The UK Government is actively deliberating how to achieve net-zero carbon in the built environment and reverse biodiversity loss as part of a slew of new policies.

Those of us in the green building sector network have a huge amount of practical experience that we can bring to bear to influence things. What can we collectively do to help make a success of all this - and tackle the huge challenge of delivery?

It’s just too late to comment on proposed changes to the National Planning Policy Framework and Design Codes - but it’s still possible to feed back on the new Future Buildings Standard: the deadline is 13 April. Is it good enough? Let the Government know what you think.

If you’re not convinced that your voice would make any difference, a group of us fed into the Future Homes Standard consultation last year and four of our five main points were taken on board. That’s proof we can influence policy!

While the policy changes are happening, the big industry players are gearing up to them. This year many of them have been busy producing zero-carbon plans and roadmaps in anticipation of new regulations.

For example, it has been incredibly heartening to see the Home Builders Federation working, with a direct line to Government, on an industry roadmap and delivery hub to supercharge net-zero, environmentally positive new homes since September. Along with many others in the sector who have contributed to this process, I have seen first-hand how closely this is linked to the policy content, and also how seriously it is being taken. I feel that we have been able to inform the content, which is very satisfying. This should be made public soon.

At Futurebuild a year ago I met someone from the Construction Industry Training Board who was asking attendees to contribute to research on Building Skills for Net Zero. That work is now complete and out this month. It has clear actions, numbers, and says what needs to happen.

We’ve been part of the UKGBC led Accelerator Cities network for local authority-led retrofit, producing a retrofit playbook together last year. While we were busy working on this, I was thrilled to discover that a proposed National Retrofit Strategy has been developed by the Federation of Master Builders, with 40 supporting organisations. They are lobbying the Government to adopt it ahead of the UN COP26 climate talks in Glasgow in November.

We now need to speak with clear, constructive and consistent messages about what is needed in the form of policy, training, support and incentives

Homes England, which shamefully had not been including sustainability in its tenders or plans, is now working to rectify this. I recently joined many others, possibly you (!) at a workshop for this facilitated by BRE and the Design Council. There were so many amazing experts in the (Zoom) room. I hope our input is taken on in full.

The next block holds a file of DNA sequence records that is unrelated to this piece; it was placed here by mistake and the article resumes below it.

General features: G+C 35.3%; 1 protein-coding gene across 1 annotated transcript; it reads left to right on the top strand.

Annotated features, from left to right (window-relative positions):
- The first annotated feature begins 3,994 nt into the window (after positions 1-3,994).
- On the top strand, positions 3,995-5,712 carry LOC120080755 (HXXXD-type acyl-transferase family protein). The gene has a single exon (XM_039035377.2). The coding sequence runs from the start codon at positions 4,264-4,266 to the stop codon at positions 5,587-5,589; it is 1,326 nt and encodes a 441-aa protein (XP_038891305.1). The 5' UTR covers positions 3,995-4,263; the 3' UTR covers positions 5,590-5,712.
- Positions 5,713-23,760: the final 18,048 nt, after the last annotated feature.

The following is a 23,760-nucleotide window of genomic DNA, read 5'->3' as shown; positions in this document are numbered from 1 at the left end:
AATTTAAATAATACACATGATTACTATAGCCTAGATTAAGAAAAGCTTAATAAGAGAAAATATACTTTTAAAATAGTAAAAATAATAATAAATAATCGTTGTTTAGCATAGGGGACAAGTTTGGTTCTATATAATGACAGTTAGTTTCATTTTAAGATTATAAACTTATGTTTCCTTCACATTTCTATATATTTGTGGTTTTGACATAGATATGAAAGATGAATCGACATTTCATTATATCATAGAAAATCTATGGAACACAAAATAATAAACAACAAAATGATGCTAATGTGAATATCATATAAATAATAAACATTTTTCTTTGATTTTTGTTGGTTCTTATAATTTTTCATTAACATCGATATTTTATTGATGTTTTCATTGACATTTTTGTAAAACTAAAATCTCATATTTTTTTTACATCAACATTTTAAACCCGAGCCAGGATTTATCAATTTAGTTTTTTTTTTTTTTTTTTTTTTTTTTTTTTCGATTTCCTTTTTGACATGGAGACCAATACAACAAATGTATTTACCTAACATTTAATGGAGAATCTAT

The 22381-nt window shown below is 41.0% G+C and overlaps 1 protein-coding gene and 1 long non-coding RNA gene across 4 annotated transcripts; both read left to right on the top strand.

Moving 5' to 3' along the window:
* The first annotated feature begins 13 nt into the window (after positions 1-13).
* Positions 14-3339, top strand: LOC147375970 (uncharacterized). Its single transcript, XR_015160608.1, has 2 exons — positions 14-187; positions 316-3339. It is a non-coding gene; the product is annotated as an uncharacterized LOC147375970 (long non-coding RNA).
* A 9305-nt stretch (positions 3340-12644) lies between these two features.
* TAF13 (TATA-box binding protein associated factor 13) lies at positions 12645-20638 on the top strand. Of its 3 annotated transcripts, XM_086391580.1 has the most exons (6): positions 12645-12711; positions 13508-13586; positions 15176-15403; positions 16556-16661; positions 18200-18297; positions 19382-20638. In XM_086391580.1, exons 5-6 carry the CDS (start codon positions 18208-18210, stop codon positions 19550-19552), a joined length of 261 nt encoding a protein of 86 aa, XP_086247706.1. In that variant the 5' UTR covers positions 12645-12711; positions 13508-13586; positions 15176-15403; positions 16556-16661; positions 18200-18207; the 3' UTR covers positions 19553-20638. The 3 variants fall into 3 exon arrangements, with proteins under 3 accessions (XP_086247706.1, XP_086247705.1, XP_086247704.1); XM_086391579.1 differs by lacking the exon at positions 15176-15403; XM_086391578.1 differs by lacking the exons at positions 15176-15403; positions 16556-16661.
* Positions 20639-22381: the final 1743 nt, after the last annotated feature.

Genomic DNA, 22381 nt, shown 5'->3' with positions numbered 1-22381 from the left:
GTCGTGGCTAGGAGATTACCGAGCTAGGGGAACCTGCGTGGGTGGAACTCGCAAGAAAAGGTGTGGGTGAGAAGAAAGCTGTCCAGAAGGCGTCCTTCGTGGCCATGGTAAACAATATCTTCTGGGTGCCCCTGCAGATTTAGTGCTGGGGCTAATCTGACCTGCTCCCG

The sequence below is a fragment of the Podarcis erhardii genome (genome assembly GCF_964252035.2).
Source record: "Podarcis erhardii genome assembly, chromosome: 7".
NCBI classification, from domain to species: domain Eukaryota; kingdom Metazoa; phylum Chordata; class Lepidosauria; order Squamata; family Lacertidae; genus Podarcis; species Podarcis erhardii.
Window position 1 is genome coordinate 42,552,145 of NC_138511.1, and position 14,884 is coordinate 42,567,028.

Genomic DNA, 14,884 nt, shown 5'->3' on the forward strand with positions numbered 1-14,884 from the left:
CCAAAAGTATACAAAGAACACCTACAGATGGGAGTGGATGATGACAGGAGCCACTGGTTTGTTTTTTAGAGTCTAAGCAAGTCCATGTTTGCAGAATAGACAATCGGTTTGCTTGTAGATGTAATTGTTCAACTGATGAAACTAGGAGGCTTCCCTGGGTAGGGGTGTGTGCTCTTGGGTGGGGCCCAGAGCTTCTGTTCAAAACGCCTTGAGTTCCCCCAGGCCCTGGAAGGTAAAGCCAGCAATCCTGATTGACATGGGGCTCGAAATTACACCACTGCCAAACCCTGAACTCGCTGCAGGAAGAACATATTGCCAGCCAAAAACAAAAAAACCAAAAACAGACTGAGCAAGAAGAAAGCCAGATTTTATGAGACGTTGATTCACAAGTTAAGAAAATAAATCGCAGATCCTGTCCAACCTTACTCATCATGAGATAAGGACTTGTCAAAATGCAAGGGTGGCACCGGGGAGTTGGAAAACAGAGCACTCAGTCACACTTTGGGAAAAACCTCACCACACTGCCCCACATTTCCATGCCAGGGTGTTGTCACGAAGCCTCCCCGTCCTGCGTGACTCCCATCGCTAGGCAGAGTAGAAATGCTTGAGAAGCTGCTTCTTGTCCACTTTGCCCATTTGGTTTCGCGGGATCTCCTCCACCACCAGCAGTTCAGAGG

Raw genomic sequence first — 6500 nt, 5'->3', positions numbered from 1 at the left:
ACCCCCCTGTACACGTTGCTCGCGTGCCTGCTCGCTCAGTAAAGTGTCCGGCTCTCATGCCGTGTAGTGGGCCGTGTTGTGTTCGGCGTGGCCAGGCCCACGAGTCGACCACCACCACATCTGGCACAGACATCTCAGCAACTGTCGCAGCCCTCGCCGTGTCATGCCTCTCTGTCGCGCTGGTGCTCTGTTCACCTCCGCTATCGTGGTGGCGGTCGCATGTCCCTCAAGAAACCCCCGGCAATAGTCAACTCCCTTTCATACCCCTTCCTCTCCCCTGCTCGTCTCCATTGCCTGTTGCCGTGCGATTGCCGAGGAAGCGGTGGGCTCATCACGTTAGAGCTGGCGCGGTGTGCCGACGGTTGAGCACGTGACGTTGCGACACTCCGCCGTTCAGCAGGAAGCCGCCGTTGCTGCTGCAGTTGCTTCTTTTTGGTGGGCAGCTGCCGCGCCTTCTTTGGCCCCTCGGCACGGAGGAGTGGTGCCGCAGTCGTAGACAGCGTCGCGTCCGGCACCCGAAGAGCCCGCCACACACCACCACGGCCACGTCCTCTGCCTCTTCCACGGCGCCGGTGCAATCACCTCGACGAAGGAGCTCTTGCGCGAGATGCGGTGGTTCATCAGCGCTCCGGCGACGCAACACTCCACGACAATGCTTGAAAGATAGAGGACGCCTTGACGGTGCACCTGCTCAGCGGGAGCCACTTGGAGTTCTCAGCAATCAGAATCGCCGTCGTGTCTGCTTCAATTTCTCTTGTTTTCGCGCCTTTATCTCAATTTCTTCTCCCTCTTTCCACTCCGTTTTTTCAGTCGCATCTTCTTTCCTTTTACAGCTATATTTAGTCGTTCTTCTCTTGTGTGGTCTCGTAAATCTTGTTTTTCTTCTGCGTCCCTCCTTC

And all of this is being influenced by the incredible work of the Committee on Climate Change (CCC), the body responsible for advising the Government on how to achieve our carbon budget. In December the CCC released a roadmap to zero carbon, with sector models including for buildings.

Notwithstanding questions over Cumbrian coal mines, and the apparent difficulty of getting its head around what is needed, it seems that the British Government is now genuinely committed to achieving net zero and to walking the talk ahead of COP26.

We now need to speak with clear, constructive and consistent messages, standing side by side with the big industry players, about what is needed in the form of policy, training, support and incentives. We can do this via MPs, select committees and through policy consultations.

Then, keeping everything crossed, we can begin 2022 aligned to set off with a workable plan to achieve net zero in our sector and help reverse biodiversity loss.

For many years at Bioregional, we have been building or advising on the development of sustainable, zero-carbon communities which enable One Planet Living. As a purpose-led organisation, we have always drawn on our experience and the stories of these projects to influence government policy and industry practice. We are contributing as best we can to this current wave of activity.

I for one am challenging myself to make the time to keep contributing to the policy, to think big, and to partner with others, so we can get our collective shoulders behind the delivery of a net-zero and sustainable built environment.

I really believe that finally, we can do this!

First published on the Futurebuild blog.
Photos by Ming Jun Tan, Ugur Akdemir, Belinda Fewings and Nik Ramzi Nik Hassan on Unsplash.

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